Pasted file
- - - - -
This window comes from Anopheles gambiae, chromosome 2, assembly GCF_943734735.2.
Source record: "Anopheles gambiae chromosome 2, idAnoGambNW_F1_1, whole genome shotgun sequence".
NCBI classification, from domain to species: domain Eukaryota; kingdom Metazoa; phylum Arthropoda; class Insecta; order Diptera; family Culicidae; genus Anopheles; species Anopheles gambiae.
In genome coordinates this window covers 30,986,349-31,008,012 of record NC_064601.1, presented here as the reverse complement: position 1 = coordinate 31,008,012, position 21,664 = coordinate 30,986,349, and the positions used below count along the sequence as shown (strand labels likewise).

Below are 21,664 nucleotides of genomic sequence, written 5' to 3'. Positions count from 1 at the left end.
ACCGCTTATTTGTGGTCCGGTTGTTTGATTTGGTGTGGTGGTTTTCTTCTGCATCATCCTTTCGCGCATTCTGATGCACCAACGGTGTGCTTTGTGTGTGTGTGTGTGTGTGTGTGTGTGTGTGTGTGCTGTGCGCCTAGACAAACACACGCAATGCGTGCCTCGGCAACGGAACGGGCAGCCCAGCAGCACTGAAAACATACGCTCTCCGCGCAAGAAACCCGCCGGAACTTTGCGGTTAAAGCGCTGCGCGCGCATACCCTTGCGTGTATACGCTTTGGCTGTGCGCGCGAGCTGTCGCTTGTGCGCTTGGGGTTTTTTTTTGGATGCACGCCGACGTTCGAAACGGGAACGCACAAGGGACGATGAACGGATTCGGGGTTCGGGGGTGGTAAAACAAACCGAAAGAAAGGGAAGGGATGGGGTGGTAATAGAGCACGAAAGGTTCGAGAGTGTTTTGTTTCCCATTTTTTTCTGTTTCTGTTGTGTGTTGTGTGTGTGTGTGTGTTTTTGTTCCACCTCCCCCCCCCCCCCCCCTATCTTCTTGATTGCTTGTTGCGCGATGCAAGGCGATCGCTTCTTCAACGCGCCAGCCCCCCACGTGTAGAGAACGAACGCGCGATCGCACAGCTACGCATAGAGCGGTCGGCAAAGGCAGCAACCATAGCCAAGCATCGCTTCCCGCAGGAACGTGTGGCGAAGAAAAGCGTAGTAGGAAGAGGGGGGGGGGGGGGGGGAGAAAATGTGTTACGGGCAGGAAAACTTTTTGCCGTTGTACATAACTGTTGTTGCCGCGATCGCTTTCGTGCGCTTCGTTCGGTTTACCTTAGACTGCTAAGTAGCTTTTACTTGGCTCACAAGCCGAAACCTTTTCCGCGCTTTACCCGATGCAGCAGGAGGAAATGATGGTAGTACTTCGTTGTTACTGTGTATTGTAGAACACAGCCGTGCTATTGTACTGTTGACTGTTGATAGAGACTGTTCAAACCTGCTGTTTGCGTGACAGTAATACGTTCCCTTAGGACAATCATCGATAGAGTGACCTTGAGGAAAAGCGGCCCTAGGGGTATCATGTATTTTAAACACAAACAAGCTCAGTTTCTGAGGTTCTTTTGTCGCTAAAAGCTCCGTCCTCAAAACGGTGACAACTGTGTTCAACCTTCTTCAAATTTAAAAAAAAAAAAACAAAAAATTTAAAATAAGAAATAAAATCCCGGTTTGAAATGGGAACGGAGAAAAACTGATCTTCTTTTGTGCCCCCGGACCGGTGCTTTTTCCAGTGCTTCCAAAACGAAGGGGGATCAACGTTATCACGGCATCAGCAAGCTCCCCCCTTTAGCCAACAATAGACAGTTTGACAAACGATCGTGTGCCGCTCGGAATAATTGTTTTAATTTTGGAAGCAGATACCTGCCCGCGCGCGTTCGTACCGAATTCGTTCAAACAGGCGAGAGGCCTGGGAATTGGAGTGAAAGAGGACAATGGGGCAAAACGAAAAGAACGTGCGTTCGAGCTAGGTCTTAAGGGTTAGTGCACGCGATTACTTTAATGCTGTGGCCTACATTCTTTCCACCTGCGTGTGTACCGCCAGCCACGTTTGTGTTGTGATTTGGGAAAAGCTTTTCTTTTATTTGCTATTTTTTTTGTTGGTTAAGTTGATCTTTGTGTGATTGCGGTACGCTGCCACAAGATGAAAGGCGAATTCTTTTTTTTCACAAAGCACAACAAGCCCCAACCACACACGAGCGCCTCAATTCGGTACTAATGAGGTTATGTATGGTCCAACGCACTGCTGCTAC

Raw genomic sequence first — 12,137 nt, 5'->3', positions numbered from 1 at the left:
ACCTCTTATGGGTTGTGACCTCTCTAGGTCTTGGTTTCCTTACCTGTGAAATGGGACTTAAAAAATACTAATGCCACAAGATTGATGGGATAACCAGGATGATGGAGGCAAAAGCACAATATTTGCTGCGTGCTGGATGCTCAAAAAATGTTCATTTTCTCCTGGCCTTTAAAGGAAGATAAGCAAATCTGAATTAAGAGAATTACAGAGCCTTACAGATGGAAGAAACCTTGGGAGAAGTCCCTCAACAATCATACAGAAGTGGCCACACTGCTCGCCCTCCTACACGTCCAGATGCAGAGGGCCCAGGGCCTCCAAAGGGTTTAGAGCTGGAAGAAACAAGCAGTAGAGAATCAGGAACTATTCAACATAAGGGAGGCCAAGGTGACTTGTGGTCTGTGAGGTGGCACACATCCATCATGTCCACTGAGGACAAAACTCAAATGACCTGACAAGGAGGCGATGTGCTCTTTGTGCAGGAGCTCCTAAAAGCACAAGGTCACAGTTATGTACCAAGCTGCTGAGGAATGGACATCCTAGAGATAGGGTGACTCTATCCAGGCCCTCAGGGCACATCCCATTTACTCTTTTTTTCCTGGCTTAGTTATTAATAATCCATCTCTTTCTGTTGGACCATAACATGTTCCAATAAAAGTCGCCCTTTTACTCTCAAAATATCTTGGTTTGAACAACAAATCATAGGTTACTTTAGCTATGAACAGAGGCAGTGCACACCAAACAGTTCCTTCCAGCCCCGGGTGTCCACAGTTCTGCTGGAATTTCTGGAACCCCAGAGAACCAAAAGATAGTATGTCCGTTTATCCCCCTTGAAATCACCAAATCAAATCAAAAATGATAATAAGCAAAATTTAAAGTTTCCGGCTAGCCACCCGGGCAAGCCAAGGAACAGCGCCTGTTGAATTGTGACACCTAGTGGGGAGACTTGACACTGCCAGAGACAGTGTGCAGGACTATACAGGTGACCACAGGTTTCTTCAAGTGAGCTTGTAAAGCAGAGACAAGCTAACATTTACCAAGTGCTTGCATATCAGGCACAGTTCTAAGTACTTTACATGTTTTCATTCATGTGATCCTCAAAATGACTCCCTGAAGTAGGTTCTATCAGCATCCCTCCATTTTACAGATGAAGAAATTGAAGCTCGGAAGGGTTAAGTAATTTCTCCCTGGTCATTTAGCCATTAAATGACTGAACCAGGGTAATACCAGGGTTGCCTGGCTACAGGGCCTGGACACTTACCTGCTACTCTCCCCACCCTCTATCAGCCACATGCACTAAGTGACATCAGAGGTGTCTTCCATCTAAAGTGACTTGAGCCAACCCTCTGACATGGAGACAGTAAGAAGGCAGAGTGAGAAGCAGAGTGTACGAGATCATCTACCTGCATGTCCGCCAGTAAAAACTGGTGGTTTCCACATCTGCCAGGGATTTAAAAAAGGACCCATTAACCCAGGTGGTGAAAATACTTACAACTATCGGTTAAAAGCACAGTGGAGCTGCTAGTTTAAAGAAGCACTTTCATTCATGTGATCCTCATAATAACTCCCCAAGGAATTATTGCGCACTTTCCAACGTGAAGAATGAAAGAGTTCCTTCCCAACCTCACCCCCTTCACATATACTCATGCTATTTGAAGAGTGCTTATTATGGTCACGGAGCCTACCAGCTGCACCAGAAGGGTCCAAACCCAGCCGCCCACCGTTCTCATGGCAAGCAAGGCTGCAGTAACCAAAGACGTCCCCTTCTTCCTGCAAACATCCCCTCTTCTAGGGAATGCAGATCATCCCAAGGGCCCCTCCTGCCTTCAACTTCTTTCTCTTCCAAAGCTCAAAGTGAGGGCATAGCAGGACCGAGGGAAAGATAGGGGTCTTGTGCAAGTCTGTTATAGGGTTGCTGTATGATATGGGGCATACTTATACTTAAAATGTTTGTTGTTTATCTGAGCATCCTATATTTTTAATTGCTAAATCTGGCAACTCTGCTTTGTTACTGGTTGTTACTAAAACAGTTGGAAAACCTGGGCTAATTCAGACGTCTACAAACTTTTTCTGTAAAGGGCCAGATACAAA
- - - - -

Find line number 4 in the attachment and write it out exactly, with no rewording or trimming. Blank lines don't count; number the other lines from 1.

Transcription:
In genome coordinates this window covers 30,986,349-31,008,012 of record NC_064601.1, presented here as the reverse complement: position 1 = coordinate 31,008,012, position 21,664 = coordinate 30,986,349, and the positions used below count along the sequence as shown (strand labels likewise).